Actors: Timothy Spall, Paul Jesson, Dorothy Atkinson
Director: Mike Leigh
Format: Multiple Formats, Blu-ray, Anamorphic, Dolby, DTS Surround Sound, Widescreen, NTSC
Rated: R (Restricted)
Studio: SONY PICTURES
Release Date: May 5, 2015
Run Time: 150 minutes
Throughout the two-and-a-half hour running-time of Mr. Turner, I don’t believe I ever fully grasped the point of Mike Leigh’s biography, though I found myself captivated by each individual sequence. All of the individual elements are something to marvel, from the magnificent cinematography to Timothy Spall’s incredibly dedicated performance, despite coherence in theme and direction missing from the overall experience. If a realistic period film about a reclusive artist was all Leigh was attempting to achieve, he was extremely successful, though part of me longed to understand the title character rather than just experience him.
Rather than a straightforward biopic, Mr. Turner is a collection of events and moments from the last 25 years of the artist’s life. We don’t see how J.M.W. Turner (Spall) got to his place of professional prestige, aren’t told the details about his personal life, who he is married to as opposed to simply served by, or why he hides behind pseudonyms. His family connections are left mostly unexplained aside from the close relationship he has with his father (Paul Jesson), until death parts them. We watch the petulant man in his routine of painting and the business behind this work, taking time occasionally to impulsively grope whatever woman happens to be nearest. The outward performance by Spall is so convincingly dedicated that one could read between the lines of the screenplay to find answers to this behavior, though Leigh seems unwilling to make this an easy task. The end result is not dissimilar to experiencing art in a museum; the audience is permitted to marvel without being allowed to get close enough to see intent beneath the brush strokes.
Part of the struggle with Leigh’s screenplay is the unwillingness to dumb things down enough to give any exposition for the narrative. We jump into Turner’s life without any understanding of who the people are in his life, forced to scrap together tidbits from brief encounters and the series of moments and/or events that make up the 150-minute running-time. We see Turner at work briefly, though these are more often instances for Dick Pope’s Academy Award-nominated cinematography to shine, showing what the subject of his paintings might have looked like during the process of artistic creation. There are small encounters that also expose the man’s difficulty in social situations, whether in the mistreatment of his staff or the lending of money to a fellow artist. One of the film’s more engaging subplots shows an affair the artist has with an elderly woman he often rents a room from while working on his maritime paintings.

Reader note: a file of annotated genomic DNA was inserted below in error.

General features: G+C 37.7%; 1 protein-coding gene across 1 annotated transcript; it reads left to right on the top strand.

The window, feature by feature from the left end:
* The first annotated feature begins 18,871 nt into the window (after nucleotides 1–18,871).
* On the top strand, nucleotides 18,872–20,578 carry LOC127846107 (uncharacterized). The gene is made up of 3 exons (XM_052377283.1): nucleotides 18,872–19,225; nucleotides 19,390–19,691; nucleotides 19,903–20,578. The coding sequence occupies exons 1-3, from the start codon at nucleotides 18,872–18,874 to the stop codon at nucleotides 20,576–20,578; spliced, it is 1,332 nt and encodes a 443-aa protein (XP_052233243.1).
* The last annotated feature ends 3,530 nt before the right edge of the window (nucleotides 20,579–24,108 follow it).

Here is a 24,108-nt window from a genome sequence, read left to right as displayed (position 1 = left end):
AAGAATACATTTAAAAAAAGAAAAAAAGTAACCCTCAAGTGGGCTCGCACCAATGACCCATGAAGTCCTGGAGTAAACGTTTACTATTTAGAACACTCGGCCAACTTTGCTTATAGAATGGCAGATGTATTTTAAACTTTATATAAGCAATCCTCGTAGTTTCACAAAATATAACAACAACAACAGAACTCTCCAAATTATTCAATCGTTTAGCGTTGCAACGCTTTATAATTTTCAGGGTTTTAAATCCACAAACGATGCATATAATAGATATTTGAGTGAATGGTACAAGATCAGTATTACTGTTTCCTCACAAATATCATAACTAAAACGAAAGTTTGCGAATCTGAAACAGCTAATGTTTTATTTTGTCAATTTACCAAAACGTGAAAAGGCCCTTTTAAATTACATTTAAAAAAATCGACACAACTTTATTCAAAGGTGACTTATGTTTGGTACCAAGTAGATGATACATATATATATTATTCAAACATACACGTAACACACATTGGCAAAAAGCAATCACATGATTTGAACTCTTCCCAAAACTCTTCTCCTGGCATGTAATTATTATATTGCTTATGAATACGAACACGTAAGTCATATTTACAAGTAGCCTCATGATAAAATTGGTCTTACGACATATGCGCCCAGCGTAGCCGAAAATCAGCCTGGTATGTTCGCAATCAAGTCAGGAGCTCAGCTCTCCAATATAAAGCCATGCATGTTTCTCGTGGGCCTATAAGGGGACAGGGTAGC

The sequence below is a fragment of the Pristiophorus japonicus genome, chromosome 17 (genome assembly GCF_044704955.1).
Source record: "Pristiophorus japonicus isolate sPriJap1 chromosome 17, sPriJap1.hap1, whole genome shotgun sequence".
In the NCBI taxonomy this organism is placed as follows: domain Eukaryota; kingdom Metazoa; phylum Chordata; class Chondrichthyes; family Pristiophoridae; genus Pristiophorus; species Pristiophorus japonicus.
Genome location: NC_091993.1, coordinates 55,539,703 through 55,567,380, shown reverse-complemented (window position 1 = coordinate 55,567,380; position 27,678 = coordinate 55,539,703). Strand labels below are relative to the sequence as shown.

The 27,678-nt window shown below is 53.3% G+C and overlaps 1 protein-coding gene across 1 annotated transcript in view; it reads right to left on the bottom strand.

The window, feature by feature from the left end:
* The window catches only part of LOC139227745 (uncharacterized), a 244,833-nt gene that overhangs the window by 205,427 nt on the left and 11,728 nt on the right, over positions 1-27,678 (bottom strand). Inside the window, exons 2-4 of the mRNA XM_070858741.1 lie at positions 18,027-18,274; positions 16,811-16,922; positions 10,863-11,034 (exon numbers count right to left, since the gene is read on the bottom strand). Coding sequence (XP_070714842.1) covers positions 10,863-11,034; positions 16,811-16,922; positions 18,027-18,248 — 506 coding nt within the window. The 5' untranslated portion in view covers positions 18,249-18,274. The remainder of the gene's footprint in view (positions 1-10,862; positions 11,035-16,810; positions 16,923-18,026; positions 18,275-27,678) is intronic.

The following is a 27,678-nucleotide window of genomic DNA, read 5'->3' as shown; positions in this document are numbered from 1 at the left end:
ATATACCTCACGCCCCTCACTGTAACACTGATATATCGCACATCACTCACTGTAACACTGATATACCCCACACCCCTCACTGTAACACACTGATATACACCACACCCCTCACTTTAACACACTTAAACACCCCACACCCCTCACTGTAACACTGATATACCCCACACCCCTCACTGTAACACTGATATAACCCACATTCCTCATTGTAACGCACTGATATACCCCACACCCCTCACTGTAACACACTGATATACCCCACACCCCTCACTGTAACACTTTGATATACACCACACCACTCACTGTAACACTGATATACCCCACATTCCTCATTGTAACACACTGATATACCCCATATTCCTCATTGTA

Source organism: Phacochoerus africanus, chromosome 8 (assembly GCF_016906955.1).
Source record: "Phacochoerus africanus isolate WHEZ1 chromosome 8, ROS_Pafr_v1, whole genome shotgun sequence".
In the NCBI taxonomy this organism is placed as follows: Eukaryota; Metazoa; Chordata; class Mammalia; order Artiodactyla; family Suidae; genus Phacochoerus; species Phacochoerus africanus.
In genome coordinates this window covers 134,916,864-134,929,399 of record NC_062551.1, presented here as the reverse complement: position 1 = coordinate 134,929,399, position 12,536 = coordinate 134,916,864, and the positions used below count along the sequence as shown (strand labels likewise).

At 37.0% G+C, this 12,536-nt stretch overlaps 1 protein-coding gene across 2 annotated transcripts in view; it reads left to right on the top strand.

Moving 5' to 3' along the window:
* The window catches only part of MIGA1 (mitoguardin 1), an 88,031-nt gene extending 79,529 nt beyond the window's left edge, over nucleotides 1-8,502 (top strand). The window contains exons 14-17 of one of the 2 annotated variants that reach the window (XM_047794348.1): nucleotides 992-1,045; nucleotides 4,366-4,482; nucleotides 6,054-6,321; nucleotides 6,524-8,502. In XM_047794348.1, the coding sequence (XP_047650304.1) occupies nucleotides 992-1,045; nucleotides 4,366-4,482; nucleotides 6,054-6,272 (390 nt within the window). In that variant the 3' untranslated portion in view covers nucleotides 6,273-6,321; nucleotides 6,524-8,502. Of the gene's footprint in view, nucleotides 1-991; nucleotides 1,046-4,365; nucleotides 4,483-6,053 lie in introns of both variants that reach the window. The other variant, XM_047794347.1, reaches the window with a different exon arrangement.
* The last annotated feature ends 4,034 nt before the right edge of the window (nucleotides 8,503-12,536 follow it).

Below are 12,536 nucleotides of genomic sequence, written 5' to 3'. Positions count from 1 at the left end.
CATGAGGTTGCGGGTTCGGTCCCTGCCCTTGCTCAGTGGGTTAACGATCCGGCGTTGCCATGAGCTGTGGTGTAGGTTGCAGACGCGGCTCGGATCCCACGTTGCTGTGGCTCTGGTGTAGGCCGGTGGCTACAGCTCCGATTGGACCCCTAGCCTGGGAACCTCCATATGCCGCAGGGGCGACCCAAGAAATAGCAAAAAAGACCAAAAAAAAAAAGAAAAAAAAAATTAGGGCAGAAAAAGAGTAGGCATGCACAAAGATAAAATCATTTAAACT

This is one of those films which seems to cause a division between critics and paying audience members, while I find myself falling somewhere in the middle. I see the points of each side as valid; although I don’t agree that Mr. Turner is dull, I did find the approach to the material far more intellectually satisfying than emotionally. The excellence with which the technical aspects of the story were accomplished led me to wish that the filmmaker had been a bit less elitist with his approach. It feels like a film made only for those already familiar with the life and work of Turner, simultaneously turning its nose up to all of those hoping to be exposed to this material through the biopic. I am not surprised critics are falling over themselves praising this film, because they seem to love films which make them feel like a part of some elitist group that understands what others are ill-equipped to dissect. This is why every Terrence Malick film will garner at least a few rave reviews, and even seems to be the subject of a few ironic sequences of snobby art discussion within Mr. Turner. With that being said, I also believe that Timothy Spall gave the best film performance of last year, regardless of the politics and preferences of the Academy towards actors playing handicapped, losing weight, or comeback performances.
The Blu-ray release offers an exclusive featurette about the cinematography of Mr. Turner, which is a highlight of both the film and the high definition disc. Despite my disappointment in aspects of the narrative, the cinematography is nothing short of spectacular and likely the best non effects-driven film to be released on Blu-ray from last year. The additional extras include a commentary track with director Mike Leigh, an additional featurette, and a handful of deleted scenes.
Entertainment Value: 7/10
Quality of Filmmaking: 8/10
Historical Significance: 7.5/10
Special Features: 7/10